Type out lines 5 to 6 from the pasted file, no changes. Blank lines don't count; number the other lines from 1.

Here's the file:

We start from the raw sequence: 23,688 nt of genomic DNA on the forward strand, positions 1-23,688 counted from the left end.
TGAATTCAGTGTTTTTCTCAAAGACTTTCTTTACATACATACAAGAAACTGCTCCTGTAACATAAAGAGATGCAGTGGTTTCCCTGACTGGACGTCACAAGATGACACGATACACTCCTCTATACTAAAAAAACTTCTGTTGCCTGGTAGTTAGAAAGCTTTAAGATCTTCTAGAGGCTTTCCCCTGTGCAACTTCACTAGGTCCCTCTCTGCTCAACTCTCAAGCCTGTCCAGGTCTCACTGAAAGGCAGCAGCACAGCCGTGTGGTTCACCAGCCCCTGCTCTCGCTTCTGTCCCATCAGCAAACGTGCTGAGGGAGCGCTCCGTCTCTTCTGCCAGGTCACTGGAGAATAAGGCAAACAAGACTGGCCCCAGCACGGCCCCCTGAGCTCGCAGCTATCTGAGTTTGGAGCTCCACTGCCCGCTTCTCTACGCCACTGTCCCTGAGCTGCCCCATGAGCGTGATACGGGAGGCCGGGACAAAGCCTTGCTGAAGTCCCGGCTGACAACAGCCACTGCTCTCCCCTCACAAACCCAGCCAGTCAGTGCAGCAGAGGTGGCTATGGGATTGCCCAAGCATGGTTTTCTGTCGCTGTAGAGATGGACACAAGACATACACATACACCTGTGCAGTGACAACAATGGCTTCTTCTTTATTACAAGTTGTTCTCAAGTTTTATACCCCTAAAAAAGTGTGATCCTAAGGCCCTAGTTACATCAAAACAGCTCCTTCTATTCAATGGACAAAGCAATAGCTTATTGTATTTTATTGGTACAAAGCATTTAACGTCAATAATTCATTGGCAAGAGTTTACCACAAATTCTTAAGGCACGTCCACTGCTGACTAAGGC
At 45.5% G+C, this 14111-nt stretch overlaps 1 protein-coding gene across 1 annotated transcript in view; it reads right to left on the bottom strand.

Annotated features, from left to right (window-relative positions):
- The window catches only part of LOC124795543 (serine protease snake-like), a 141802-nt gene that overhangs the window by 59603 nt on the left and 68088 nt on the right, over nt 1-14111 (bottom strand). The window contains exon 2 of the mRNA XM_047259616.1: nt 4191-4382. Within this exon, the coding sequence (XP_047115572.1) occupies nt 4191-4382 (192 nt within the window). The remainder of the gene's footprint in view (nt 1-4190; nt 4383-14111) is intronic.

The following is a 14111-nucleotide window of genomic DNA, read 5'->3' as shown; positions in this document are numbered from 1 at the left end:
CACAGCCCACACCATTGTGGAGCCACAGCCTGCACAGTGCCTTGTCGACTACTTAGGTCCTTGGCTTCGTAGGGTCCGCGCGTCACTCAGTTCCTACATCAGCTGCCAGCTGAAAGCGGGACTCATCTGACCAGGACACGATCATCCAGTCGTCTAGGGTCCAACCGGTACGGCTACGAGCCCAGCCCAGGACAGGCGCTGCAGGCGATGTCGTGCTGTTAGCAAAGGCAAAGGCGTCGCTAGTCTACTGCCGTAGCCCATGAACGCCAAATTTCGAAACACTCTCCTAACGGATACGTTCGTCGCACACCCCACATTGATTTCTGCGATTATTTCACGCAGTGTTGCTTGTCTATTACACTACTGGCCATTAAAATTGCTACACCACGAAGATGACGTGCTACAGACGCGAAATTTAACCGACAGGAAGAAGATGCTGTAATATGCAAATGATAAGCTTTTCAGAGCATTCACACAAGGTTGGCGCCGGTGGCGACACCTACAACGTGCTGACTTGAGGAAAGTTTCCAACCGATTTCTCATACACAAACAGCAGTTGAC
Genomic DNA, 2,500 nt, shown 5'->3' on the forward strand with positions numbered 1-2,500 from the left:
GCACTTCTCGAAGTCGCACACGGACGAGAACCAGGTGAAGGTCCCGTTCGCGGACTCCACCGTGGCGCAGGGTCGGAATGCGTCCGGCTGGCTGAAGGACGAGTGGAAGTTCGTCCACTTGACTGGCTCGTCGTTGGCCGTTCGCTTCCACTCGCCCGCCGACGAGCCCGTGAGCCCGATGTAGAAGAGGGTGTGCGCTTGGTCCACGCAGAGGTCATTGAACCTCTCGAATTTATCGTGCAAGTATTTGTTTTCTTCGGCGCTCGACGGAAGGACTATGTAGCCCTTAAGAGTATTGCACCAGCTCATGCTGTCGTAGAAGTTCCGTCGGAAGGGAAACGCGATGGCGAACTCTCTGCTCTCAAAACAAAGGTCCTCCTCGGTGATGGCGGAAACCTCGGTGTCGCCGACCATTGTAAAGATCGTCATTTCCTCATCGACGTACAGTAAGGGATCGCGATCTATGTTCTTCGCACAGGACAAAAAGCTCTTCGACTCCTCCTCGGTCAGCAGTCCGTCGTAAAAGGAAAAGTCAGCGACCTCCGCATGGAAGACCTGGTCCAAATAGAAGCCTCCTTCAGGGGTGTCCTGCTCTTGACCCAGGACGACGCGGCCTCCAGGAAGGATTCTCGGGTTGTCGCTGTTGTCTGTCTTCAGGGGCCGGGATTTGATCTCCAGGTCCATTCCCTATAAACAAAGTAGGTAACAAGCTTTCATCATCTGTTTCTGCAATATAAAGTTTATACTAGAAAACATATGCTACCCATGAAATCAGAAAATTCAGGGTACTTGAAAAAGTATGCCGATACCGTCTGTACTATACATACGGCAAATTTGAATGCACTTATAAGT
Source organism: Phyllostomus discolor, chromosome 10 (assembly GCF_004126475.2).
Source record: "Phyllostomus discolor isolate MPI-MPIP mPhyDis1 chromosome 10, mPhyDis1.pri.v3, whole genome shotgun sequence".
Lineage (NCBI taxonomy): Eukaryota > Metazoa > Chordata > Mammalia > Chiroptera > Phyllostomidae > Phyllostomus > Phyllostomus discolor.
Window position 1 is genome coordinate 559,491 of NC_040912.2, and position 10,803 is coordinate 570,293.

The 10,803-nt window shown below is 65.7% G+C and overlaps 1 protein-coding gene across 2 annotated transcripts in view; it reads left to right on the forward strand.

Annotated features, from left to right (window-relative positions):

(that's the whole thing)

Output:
- The window catches only part of LOC124795543 (serine protease snake-like), a 141802-nt gene that overhangs the window by 59603 nt on the left and 68088 nt on the right, over nt 1-14111 (bottom strand). The window contains exon 2 of the mRNA XM_047259616.1: nt 4191-4382. Within this exon, the coding sequence (XP_047115572.1) occupies nt 4191-4382 (192 nt within the window). The remainder of the gene's footprint in view (nt 1-4190; nt 4383-14111) is intronic.

The following is a 14111-nucleotide window of genomic DNA, read 5'->3' as shown; positions in this document are numbered from 1 at the left end: